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Farm Workers Left Especially Vulnerable in Florida Heat Without OSHA Safeguards


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Farmworkers are particularly at risk in the state as they are often not unionized. Photo: Flickr Creative Commons

Farmworkers are particularly at risk in the state as they are often not unionized. Photo: Flickr Creative Commons

Outdoor workers in Florida are exposed to dangerously hot conditions. A study released today found workers who did the most strenuous labor worked in unsafe temperatures more than 75 percent of time.

The study published by the advocacy groups Public Citizen and the Farmworkers Association of Florida looked at temperatures on the job for outdoor workers in Central and South Florida between May 1 and September 30 this year. Jeannie Economos with the Farmworkers Association says farmworkers are paid based on what they produce in a day, so they often don’t take breaks.

“You’re stopping production if you stop to drink water. And if you’re stopping to drink water than you have to go to the bathroom and you’re stopping production again.”

Dave Arkush of Public Citizen says some farmworkers are particularly vulnerable because they can’t advocate for themselves if they get heat-related illnesses.

“Some are undocumented, many don’t speak English, may don’t know their rights, many are simply poor and are worried about if they miss work.”

Arkush says more needs to be done to protect workers from heat exhaustion that can turn into deadly heat stroke and kidney failure.

There is an OSHA general duty clause that requires employers to create a workplace “free from recognized hazards that are causing or are likely to cause death or serious physical harm to his employees.” But Arkush says it’s hard to enforce and depending on an employer’s interpretation of it, doesn’t necessarily require shade or water breaks.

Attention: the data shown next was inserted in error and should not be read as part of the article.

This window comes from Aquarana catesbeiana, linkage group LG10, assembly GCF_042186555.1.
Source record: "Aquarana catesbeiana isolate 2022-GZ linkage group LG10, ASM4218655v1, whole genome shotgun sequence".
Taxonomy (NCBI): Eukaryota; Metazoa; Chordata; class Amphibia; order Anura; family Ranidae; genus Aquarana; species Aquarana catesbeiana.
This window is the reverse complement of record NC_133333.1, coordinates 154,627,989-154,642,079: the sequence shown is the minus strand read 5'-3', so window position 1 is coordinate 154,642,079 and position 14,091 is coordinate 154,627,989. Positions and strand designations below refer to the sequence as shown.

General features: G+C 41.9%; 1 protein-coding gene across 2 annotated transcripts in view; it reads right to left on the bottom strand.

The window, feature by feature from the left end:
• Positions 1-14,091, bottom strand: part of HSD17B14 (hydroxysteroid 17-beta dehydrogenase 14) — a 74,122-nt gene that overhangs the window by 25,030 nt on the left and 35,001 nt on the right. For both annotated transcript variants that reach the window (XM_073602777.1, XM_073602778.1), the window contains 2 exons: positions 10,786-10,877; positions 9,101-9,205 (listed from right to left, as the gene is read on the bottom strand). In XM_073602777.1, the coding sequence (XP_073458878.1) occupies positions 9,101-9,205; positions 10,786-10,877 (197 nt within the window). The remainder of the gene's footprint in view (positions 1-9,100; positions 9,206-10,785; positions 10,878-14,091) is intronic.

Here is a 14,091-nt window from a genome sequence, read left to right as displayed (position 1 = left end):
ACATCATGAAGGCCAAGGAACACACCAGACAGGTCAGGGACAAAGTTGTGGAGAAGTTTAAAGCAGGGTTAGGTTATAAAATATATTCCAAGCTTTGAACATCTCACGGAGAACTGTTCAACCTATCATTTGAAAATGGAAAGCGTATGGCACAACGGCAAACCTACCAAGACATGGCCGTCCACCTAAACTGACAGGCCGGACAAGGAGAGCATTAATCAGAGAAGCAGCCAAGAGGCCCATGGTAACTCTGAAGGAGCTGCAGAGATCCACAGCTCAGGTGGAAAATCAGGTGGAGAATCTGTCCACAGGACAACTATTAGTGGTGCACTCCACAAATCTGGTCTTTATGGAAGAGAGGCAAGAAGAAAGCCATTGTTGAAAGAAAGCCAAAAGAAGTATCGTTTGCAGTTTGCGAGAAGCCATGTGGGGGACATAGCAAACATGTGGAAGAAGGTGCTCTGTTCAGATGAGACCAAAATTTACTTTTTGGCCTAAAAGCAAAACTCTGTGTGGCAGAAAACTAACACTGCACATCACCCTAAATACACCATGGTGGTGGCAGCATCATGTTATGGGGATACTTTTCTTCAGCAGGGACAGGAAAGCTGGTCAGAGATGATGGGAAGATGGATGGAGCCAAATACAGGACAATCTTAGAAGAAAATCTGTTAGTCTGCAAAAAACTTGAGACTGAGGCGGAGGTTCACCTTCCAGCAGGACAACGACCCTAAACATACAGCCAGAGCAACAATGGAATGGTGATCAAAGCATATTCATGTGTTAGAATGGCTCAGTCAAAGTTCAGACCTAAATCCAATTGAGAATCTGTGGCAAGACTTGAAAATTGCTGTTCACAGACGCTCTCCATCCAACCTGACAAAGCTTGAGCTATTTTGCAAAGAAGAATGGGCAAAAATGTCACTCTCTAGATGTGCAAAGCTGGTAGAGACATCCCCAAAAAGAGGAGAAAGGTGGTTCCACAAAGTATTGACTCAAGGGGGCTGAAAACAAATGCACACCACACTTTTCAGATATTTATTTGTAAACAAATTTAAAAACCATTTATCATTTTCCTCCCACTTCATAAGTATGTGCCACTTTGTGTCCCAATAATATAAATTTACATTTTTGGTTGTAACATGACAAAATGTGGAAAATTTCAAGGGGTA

The Farmworker’s Association wants the U.S. Occupational Safety and Health Administration to pass regulations that would require employers to enforce water and shade breaks if temperatures get above a certain level.

If you’d like to listen to the full story, please click on the clip above. 


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Danielle Prieur

About Danielle Prieur

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Danielle Prieur grew up listening to her grandfather’s stories of swimming across the Detroit River from Canada and many other adventures. She’s been into storytelling ever since. She studied writing at the University of Michigan. She trained in public radio at WDET’s Detroit newsroom, and is really excited ... Read Full Bio »

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